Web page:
Clearly, the NHL’s Calgary Flames have decided to take a page from the Herman Edwards book, “You Play to Win the Game.”
Suddenly, without warning, Brent Sutter’s Flames have decided to pull themselves up off the mat and enter the NHL’s Western Conference race. Six straight wins will put you into a lot of races in a lot of leagues. And that’s exactly what the Flames have done for themselves, with nothing more than a change of attitude.
Several years ago, I was having dinner with NHL television analyst, and former NHL star, Garry Unger. We were talking about the mental side of hockey, and how it’s essentially the great divide between great players and teams and guys who are simply good enough to play in the NHL…but nothing more.
And he said something I’ll never forget. He said, “A winning streak is just as easy to get on as a losing streak. It’s all in your head.” Of course, we discussed this for about half-an-hour and what Unger said made a ton of sense. Basically, it was that everything is all between your ears. You simply have to figure out a way to feed positively off that. And the Flames have done it.
The Flames’ current streak began on January 21st, at Scotiabank Saddledome, against Dallas. During their six-game run, the Flames have scored 25 goals and allowed just 13. They have won two in shootouts. Henrik Karlsson began the Flames’ streak in goal, but Miikka Kiprusoff has played the last five. During the streak, Kipper has stopped 139 of the 148 shots he’s faced (.939 save percentage). Pretty impressive for a guy many Calgary fans had written off as too old (he’s 34) and too slow.
Ever since Kiprusoff led the Flames to the 2004 Stanley Cup Final v. Tampa Bay, Flames’ fans have been desperate to have him return them to the promised land. So far, no luck. And, needless to say, a six-game winning streak is nothing more than that. It’s not a playoff berth or anything larger.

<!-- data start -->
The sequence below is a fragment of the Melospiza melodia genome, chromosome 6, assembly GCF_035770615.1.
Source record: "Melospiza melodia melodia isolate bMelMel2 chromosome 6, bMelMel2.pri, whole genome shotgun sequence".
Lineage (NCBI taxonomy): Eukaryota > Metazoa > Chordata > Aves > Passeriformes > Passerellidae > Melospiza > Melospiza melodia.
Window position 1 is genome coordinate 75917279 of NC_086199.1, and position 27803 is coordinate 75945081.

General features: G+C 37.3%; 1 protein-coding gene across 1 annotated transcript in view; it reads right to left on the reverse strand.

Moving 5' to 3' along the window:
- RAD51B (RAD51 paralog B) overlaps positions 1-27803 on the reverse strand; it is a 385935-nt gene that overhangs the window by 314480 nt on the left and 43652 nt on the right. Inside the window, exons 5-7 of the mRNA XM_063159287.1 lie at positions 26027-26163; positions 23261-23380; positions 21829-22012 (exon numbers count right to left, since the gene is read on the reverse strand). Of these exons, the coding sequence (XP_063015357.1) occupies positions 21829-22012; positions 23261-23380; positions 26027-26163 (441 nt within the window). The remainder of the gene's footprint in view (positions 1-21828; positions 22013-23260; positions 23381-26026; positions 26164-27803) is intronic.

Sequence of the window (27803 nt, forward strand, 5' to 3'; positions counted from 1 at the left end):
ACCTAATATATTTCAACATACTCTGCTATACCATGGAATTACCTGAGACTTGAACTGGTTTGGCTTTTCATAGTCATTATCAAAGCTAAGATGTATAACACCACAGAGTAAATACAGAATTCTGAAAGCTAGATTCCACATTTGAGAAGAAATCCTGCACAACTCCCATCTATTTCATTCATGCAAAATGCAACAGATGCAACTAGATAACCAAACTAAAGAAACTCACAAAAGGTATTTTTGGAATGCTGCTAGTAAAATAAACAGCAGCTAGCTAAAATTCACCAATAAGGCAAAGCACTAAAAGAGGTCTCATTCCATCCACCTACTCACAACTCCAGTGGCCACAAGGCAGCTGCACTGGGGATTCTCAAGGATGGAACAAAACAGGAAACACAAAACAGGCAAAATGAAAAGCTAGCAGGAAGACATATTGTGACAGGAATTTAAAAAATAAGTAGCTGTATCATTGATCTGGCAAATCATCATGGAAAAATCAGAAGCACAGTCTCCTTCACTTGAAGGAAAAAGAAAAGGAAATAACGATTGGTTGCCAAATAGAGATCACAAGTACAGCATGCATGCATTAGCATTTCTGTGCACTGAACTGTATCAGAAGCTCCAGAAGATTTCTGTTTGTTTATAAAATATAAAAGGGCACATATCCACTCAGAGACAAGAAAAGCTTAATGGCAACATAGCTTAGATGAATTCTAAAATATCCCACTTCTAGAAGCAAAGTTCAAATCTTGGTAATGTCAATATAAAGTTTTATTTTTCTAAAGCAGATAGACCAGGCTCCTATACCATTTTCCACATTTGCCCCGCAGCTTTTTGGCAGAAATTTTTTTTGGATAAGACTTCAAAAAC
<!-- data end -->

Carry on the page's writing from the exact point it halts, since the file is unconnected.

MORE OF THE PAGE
And there has been another distraction in Calgary this season. What will the Flames do with Jarome Iginla. He leads the team with 47 points in 53 games, but he’s 33 years old and may be incapable of leading Calgary back from hockey’s wilderness. His annual cap hit is $7M and has two seasons remaining, after this one, on that deal. Many fans feel it’s time to deal the team’s cornerstone for youth that can be built around.
It’s the same method the Flames used in 1996 – before Iginla had played even one NHL game – when they dealt Joe Nieuwendyk to Dallas for the young Edmontonian.
But all that’s on the back burner now. Heading into tonight’s four-pointer, in Calgary, against the Los Angeles Kings, the Flames are just one point out of that so-important eighth spot.
Just remember, boys, it’s all in your heads. If you want to win badly enough, you can. Every NHL player oozes talent from every pore. It’s the between-the-ears factor that separates the elite teams.
Anyone want to mention that to the Toronto Maple Leafs?